Abstract 13: Nur77 Translocation from Nucleus to Mitochondria Contributes to the Enhanced Susceptibility to Ischemia-Reperfusion Injury in Diabetic Hearts
Diabetes is associated with increased prevalence of ischemic heart disease which accounts for the high incidence of death in the diabetic population. In response to various pro-apoptotic treatments, Nur77, a nuclear orphan receptor, translocates from the nucleus to mitochondria where it induces cytochrome c release and apoptosis in cancer cells. However, the role of Nur77 in diabetic myocardial ischemia/reperfusion (MI/R) injury remains elusive. Ten-week-old male C57BL/6J mice (WT) and ob/ob mice (OB) were subjected to 30 min of ischemia and 3 or 24 hrs of reperfusion. Compared with WT, the OB hearts exhibited more severe MI/R injury as evidenced by more ROS production, increased infarct size, caspase-3 activity, TUNEL staining and decreased cardiac function (n=8, all P<0.05). There was no significantly difference in total Nur77 expression levels between sham and MI/R group in WT mice. However, MI/R caused significant Nur77 mitochondria translocation as evidenced by decreased nuclear and increased cytosolic/mitochondrial Nur77 levels (all P<0.01). Comparing to WT, total Nur77 expression levels were significantly reduced in OB heart before MI/R (P<0.01 vs. WT). However, MI/R caused more significant Nur77 mitochondrial translocation in OB mice, reaching a level that was not different from that seen in WT after MI/R (P>0.01 vs. WT). Intramyocardial small-interfering RNA (Nur77-siRNA) injection specifically knocked-down the myocardial Nur77, increased ejection fraction and reduced infarct size/apoptosis after MI/R in both WT and OB mice (all P<0.05). However, more significant cardioprotection of Nur77 knockdown was observed in OB mice than that seen in WT. Collectively, we demonstrated firstly that the increased translocation of Nur77 from nucleus to mitochondria partly contributes to the enhanced susceptibility to MI/R in diabetic hearts. Interventions blocking this subcellular redistribution of Nur77 may be a potential therapy for the treatment of diabetic heart injury.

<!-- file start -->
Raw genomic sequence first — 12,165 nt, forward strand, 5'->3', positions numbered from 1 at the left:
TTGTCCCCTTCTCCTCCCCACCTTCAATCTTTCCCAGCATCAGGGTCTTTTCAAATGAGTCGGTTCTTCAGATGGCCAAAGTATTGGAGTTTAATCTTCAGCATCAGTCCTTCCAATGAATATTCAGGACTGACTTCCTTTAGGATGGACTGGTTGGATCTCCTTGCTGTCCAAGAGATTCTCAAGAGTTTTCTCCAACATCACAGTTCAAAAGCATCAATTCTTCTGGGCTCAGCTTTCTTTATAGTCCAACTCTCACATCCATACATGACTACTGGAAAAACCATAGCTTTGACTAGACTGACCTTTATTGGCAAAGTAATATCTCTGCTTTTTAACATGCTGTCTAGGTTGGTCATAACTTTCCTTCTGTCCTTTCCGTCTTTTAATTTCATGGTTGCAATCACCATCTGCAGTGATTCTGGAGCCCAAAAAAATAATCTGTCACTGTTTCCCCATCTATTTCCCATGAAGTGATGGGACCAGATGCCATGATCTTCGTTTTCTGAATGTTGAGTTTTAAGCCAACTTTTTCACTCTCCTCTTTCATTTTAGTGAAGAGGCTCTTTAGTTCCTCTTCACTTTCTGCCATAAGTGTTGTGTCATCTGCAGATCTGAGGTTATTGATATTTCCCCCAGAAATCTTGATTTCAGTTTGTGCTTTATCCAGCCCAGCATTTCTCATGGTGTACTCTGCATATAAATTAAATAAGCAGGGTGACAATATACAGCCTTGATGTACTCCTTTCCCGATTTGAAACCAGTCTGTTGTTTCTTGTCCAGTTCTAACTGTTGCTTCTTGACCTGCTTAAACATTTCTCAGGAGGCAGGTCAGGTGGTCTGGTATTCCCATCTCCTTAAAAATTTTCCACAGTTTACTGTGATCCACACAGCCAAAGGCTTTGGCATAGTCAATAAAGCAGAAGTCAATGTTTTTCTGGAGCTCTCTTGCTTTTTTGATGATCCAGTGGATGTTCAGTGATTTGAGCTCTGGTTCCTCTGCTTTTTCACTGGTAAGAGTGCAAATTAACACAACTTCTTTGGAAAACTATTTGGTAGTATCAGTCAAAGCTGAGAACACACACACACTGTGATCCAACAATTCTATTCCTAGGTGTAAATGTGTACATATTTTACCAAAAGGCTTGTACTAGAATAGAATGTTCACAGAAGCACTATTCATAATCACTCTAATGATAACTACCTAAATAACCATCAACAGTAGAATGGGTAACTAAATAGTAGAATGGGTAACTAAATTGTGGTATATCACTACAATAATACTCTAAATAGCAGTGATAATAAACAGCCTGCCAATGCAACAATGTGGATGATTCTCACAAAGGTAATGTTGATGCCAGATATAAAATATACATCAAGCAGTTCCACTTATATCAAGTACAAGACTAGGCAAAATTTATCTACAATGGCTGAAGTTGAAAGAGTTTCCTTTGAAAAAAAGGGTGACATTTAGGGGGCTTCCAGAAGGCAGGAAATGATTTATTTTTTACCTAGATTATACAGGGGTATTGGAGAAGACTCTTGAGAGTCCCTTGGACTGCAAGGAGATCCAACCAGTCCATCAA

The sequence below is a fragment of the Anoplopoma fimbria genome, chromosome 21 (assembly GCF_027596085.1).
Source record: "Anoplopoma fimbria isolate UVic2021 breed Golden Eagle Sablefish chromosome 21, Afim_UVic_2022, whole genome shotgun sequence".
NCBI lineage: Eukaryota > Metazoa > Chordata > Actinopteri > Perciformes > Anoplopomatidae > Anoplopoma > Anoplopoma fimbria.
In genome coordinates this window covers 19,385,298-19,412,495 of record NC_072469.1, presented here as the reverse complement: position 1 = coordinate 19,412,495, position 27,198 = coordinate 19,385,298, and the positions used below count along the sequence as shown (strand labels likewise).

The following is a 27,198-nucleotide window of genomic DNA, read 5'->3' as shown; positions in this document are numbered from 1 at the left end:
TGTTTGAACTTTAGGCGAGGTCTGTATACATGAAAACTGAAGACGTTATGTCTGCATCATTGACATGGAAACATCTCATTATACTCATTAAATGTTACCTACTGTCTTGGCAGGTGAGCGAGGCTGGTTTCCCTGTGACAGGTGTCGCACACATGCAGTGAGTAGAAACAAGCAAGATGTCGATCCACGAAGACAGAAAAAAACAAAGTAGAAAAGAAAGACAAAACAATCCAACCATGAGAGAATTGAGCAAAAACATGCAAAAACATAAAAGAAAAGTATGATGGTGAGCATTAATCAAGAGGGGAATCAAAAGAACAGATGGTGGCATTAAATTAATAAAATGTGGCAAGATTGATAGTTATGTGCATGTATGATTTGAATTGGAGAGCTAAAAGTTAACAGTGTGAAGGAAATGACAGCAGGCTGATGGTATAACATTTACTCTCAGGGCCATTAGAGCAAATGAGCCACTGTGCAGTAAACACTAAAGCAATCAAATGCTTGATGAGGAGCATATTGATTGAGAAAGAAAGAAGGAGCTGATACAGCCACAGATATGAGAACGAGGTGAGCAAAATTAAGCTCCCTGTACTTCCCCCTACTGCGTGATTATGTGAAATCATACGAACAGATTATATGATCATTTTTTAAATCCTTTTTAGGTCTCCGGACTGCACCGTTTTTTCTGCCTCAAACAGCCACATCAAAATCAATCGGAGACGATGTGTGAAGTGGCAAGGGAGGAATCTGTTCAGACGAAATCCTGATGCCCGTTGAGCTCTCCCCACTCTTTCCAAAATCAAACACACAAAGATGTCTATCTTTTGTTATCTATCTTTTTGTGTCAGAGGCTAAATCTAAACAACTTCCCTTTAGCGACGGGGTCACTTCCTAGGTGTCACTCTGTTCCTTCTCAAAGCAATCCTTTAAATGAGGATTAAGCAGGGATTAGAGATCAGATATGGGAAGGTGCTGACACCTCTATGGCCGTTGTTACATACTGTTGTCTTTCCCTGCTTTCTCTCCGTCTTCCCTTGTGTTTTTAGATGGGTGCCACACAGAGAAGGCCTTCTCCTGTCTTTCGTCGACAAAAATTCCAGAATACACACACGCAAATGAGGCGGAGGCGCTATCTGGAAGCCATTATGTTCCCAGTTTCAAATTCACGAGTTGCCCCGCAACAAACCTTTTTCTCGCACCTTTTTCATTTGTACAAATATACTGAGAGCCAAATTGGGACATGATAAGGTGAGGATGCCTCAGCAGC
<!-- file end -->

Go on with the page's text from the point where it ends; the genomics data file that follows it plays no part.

Key Words: Nur77 • Mitochondria Translocation • Myocardial ischemia/reperfusion • Diabetes
- © 2012 by American Heart Association, Inc.